Nurses, nursing advocates, and attorneys have told MedPage Today that state nursing Boards nationwide have long used reviews and the threat of them to intimidate nurses, with Boards and their staff heavily populated by former healthcare executives and few practicing nurses.

“This entire affair had an effect of further intimidation of myself and affected my family,” said Willmeng, a father of two children who is married to a fourth-grade teacher. “It’s very easy for hospital administrators to submit these types of complaints and for Boards of nursing to review them from afar. … These efforts are viewed as intimidation by a lot of nurses, including myself.”

Such “regulatory bodies” should not be overseen by administrators, he said, but by frontline workers who have much different perspectives. “I think we should be judged by our peers.”

But Wachtler noted he has “not had the experience with the Board where I felt any politics whatsoever came into play. They’re pretty straight up here [in Minnesota],” he said. “Apparently no politics or history came into play here [with Willmeng’s case].”

Still Undecided: Employment, Grievance, Lawsuit

While Board discipline is no longer a threat, Willmeng remains unemployed and the status of his union grievance and lawsuit remain unsettled.

Willmeng has applied for roughly three dozen nursing positions in the Twin Cities metro area, he said, but has not received one formal interview — only a single phone call from an employer expressing interest. This, in the midst of a pandemic that accelerated the preexisting nursing shortage, as hundreds of nurses are quitting, having to take leave, or being killed by COVID-19.

Fired nurses typically find new employment by the time they come to Wachtler to defend themselves against potential Board discipline, he said.

The difference for Willmeng: typical Board reviews remain confidential until their conclusion and, when the Board takes no discipline, are not shared publicly. But Willmeng has publicly shared details of his review and firing. “One would think” Willmeng’s continued unemployment has something to do with his public stance, Wachtler said. “Nurses land on their feet generally speaking,” he said.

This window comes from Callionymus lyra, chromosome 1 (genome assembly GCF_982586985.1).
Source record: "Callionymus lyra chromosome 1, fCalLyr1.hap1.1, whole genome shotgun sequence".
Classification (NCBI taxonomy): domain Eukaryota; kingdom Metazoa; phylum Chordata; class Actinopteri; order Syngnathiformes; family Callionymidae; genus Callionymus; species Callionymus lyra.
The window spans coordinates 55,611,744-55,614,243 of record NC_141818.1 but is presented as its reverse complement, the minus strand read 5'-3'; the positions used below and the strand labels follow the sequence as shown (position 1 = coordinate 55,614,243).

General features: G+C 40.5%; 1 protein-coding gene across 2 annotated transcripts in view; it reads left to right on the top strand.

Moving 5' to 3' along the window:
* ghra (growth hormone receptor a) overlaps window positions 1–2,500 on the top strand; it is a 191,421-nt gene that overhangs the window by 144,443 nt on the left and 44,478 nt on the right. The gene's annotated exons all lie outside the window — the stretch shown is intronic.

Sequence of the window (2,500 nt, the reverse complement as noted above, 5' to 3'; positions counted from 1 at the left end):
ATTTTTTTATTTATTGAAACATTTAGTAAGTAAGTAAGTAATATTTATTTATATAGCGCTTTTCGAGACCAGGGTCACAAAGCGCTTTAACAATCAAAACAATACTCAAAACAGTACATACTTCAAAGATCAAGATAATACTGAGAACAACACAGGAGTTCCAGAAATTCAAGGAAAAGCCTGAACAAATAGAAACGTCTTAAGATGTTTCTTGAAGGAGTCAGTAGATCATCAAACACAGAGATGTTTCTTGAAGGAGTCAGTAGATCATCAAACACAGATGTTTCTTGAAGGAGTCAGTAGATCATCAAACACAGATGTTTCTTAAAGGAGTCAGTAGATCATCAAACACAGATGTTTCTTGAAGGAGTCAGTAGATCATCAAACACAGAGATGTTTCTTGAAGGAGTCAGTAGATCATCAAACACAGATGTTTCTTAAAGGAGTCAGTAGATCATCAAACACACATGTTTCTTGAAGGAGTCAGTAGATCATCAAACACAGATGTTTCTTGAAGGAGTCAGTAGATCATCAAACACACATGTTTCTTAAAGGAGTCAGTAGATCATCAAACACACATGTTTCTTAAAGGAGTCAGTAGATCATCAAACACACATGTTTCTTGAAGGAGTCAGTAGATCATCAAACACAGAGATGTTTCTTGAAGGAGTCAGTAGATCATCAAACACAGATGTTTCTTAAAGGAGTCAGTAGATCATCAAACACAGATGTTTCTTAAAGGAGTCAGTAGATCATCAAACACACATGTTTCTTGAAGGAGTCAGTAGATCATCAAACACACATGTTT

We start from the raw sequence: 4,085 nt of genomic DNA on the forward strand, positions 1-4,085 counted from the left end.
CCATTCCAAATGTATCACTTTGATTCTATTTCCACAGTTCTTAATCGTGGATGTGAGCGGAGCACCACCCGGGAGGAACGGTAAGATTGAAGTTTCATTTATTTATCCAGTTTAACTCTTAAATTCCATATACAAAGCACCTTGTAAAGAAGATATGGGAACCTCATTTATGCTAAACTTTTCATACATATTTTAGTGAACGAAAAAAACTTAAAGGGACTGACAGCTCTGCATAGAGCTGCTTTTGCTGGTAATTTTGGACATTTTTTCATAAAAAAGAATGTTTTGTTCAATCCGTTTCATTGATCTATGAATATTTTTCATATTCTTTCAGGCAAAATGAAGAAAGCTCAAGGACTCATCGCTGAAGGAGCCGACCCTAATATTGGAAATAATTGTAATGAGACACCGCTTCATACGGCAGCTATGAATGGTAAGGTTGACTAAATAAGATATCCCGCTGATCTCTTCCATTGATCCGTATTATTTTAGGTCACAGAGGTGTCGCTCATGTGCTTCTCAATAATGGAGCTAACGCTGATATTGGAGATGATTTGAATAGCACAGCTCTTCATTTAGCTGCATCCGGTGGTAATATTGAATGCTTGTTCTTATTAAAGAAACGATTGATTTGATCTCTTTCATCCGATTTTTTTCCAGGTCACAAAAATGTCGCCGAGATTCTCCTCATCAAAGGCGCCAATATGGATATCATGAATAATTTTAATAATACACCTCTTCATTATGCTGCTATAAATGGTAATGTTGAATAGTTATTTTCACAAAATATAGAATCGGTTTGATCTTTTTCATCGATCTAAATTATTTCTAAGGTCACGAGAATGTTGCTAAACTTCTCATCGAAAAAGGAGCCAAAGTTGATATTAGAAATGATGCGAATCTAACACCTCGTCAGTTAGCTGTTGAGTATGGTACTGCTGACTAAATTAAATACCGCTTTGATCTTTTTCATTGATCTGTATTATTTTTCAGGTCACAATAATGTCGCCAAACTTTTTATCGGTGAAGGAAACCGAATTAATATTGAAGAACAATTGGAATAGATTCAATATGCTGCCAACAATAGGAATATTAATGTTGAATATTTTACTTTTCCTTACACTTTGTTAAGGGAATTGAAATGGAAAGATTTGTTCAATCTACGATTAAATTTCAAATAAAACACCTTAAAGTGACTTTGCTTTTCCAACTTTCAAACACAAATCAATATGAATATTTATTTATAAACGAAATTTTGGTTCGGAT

But: “Cliff went into this with eyes wide open,” he added. “It’s going to be difficult when other potential employers see this.”

Regarding the union grievance, the parties spent 3 full days at the end of January before an arbitrator to discuss Willmeng’s charge that his firing was not for “just cause” because United’s uniform code policy violated standard nursing practices. The parties are submitting final written briefs now, Wachtler said, which are due by March 19. Wachtler expects the arbitrator to issue a decision within a month after that.

If Willmeng wins the case on all counts, Wachtler said United would be forced to reinstate Willmeng and provide him full back pay.

But if Willmeng loses, not only would he remain terminated from United, but he would likely have to give up three union positions because he would no longer be recognized as a working nurse. Those positions are executive Board members of the MNA, and delegate with the Minneapolis Regional Labor Federation and the state AFL-CIO. Willmeng can serve on the MNA Board currently as long as the arbitration is pending, he said.

The MNA declined to talk to MedPage Today, with a spokesperson saying they are not authorized to discuss Willmeng’s case.

Willmeng also sued Allina for whistleblower retaliation and wrongful termination. That case remains on the docket for an August hearing, Wachtler confirmed. “I think he’s going to win his lawsuit or get it settled,” Wachtler said. United’s stated cause for firing Willmeng was violating hospital policies regarding uniform code and a respectful workplace, he said.